Unexpected prior predictive behaviour

Hej everyone!

I’m using the following regression model:

with pm.Model() as p1Categorical:
    alpha = pm.Normal('alpha', mu=0, sd=10)
    beta = pm.Normal('beta', mu=0, sd=2, shape=nCat)
    sigma = pm.HalfCauchy('sigma', 1)

    mu = pm.Deterministic('mu', alpha + beta[p1idx])
    obs = pm.Normal('obs', mu=mu, sd=sigma, observed=p1['obs'].values)

    trace_p1Categorical = pm.sample()

Intending to make the model hierarchical later but starting off by modelling only one group.

Now, I want to visualise data, prior predictive and posterior predictive together to see what I’m doing.

priorChecks = pm.sample_prior_predictive(samples=50000, model= p1Categorical)
ppc = pm.sample_posterior_predictive(trace_p1Categorical, 500, var_names=['alpha', 'beta', 'sigma'], model= p1Categorical)

def p1Categoricalm(samples, kind, categories):
    x_cat = categories.categories
    x_codes = np.unique(categories.codes)
    y = np.zeros(0)
    x = np.zeros(0)
    for a, b in zip(samples['alpha'], samples['beta']):
        y_temp = a + b[x_codes]
        x = np.concatenate((x, x_cat))
        y = np.concatenate((y, y_temp))
    return pd.DataFrame({'target': x, 'obs': y, 'kind': kind})

prior_predictive = p1Categoricalm(priorChecks, 'prior pc', p1Cat)
posterior_predictive = p1Categoricalm(ppc, 'posterior pc', p1Cat)
real = p1.copy()[['obs', 'x']]
real['kind'] = 'data'
df = pd.concat((real, prior_predictive, posterior_predictive))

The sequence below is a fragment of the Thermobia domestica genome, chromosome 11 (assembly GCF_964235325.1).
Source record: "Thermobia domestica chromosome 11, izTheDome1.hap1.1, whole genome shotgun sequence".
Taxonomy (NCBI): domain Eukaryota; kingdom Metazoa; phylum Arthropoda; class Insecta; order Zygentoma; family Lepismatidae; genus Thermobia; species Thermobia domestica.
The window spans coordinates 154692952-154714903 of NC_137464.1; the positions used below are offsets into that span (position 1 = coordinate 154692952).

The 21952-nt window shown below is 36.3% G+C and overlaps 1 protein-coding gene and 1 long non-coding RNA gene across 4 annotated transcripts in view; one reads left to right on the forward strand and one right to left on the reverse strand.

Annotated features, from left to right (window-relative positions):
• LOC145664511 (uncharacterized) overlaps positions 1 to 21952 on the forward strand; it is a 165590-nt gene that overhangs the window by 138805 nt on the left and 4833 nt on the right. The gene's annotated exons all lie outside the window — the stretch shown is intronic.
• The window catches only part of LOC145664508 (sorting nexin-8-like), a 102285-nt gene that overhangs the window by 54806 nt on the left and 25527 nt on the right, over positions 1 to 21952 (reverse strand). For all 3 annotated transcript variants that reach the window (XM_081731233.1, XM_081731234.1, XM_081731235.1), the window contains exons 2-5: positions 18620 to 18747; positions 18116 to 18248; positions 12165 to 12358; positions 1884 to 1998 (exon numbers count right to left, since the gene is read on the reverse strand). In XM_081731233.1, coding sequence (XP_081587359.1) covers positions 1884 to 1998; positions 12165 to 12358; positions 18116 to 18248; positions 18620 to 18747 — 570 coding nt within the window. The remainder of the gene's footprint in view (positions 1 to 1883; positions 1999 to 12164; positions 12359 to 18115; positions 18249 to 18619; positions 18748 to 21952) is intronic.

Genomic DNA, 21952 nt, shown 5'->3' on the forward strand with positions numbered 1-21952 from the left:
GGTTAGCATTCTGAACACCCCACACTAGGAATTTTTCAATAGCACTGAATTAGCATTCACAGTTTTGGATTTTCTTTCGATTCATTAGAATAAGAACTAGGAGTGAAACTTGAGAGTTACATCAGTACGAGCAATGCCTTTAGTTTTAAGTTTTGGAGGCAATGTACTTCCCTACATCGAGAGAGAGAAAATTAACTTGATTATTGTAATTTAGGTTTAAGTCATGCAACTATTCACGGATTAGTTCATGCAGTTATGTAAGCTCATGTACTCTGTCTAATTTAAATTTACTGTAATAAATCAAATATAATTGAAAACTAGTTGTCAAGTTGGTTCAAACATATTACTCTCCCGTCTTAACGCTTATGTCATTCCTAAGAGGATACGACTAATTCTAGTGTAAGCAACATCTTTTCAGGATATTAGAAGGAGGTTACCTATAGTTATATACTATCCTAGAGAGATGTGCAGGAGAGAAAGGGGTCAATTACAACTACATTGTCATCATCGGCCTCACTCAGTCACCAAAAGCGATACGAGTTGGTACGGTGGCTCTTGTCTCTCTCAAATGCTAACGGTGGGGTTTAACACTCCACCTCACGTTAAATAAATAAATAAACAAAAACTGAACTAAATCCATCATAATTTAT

fig, axes = plt.subplots(figsize=(12, 5))
import seaborn as sns
sns.lineplot(x="x", y="obs", hue="kind", data=df, ax=axes)

The data and posterior predictive look as expected. But the prior predictive CI in the plot becomes more narrow with increasing number of prior predictive samples drawn. And also it is not centred around 0, which it should according to the prior definition. I’m gone up to 50k prior predictive samples and run the thing several times and I keep getting pretty much this:

What am I doing wrong or what did I misunderstand?

It looks like you are cranking out a bunch of samples, plugging them back into your model to get a bunch of predictions (for each category), taking the mean of these predictions, and then plotting these means. These means might be interest (e.g., to make sure things aren’t totally wacky), but it essentially ignores how the uncertainty present in your prior/posterior is propagated through your model and entails uncertainty in the predictions themselves (which is often the focus with predictive sampling).

To visualize this uncertainty, I would plot a small number of (e.g., 100) predictions (separately for each category). After that, I would just calculate means and SDs of (all) the predictions for each category. Or plot a histogram of (all) the predictions (separately for each category). Or all of the above!

Right now, seaborn is plotting the mean of the predictions (separately for each category) and the fact that these means are close to 0.0, but not exactly at zero is probably not a big deal (e.g., this discrepancy is much smaller than the SDs in your priors over alpha and beta), but you won’t know for sure until you figure how much uncertainty (variability) there is in each category’s predictions.

Also note that seaborn is constructing error bars/bands that reflect confidence intervals of the mean. CIs are expected to shrink with increasing sample size and do not reflect the variability you are (probably) most interested in.